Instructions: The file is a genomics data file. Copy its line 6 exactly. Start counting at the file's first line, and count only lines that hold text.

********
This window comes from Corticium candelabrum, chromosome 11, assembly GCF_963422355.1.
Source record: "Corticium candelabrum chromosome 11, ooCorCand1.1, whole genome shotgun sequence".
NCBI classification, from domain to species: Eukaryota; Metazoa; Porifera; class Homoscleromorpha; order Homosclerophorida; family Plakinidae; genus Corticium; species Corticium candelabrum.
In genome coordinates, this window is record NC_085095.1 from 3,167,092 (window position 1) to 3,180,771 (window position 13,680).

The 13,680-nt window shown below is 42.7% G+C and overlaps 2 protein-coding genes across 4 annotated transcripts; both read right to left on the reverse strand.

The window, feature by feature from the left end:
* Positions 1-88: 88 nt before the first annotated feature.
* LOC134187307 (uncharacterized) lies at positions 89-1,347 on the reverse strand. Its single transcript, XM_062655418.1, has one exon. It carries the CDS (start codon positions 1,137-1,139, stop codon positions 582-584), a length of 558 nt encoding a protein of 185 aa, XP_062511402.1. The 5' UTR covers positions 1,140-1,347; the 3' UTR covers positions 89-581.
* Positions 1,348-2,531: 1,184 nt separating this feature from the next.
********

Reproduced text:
The window, feature by feature from the left end: